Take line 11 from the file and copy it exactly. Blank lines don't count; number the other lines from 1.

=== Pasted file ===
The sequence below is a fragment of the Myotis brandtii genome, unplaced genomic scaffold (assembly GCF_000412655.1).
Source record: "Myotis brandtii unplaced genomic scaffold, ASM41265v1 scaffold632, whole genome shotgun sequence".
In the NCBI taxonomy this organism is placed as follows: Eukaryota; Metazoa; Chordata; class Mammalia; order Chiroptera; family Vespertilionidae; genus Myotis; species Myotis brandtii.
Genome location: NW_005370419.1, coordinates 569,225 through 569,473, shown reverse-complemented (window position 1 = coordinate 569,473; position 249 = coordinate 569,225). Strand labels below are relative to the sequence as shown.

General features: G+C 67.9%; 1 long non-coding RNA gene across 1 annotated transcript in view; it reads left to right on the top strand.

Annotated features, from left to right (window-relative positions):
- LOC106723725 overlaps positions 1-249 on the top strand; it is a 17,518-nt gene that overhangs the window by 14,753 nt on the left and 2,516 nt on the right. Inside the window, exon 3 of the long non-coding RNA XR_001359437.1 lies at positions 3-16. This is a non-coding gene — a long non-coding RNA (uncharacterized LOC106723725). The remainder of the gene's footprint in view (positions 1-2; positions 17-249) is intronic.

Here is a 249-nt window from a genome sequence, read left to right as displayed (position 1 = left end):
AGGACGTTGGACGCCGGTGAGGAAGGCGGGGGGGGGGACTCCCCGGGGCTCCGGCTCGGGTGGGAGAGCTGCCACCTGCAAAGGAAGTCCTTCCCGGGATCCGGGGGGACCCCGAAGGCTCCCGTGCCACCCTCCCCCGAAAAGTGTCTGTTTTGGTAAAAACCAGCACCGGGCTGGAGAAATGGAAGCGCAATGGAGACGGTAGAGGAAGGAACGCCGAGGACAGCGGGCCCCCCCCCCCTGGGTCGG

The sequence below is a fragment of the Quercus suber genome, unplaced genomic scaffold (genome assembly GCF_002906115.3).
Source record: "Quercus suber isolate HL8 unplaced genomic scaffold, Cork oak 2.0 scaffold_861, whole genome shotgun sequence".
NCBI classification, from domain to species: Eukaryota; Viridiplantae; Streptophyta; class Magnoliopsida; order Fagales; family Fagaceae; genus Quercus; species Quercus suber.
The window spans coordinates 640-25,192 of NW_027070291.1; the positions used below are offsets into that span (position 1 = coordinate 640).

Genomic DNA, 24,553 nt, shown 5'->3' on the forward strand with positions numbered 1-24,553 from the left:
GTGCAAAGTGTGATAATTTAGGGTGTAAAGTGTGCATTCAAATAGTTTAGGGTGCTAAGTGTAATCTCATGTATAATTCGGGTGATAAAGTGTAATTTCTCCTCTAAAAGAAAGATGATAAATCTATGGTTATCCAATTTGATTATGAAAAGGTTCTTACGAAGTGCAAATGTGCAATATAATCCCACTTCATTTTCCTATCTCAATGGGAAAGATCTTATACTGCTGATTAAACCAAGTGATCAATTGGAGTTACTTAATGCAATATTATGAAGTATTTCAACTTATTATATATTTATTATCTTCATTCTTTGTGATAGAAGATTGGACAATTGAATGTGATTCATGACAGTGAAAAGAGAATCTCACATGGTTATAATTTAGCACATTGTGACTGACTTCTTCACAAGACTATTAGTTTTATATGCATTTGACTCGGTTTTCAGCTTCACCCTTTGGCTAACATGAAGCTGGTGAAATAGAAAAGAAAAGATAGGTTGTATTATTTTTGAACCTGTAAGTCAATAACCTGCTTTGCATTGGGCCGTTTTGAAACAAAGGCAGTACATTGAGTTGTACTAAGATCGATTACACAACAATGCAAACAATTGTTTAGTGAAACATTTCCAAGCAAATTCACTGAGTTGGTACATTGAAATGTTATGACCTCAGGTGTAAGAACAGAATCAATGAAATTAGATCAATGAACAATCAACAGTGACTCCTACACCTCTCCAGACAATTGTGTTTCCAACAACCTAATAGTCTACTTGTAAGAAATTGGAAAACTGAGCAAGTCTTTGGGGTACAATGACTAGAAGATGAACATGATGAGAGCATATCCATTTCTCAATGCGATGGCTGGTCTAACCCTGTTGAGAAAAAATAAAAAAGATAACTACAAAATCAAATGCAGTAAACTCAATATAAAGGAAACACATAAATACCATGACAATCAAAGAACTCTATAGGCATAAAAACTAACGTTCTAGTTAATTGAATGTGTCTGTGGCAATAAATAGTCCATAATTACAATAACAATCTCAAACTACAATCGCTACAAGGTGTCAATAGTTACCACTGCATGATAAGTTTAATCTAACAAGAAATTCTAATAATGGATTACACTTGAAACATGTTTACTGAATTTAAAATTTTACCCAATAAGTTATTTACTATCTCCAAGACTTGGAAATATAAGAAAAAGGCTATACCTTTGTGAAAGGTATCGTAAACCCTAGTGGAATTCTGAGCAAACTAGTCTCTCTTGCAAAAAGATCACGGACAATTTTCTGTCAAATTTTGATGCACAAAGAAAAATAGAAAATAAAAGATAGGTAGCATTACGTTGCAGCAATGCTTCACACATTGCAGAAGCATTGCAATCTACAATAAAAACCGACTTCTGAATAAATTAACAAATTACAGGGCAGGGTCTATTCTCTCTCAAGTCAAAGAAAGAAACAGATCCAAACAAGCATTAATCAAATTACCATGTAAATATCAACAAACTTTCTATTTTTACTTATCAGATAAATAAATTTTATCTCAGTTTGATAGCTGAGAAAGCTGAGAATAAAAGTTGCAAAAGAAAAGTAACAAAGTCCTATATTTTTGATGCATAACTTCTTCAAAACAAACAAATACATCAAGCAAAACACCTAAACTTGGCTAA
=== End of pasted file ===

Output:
Source record: "Quercus suber isolate HL8 unplaced genomic scaffold, Cork oak 2.0 scaffold_861, whole genome shotgun sequence".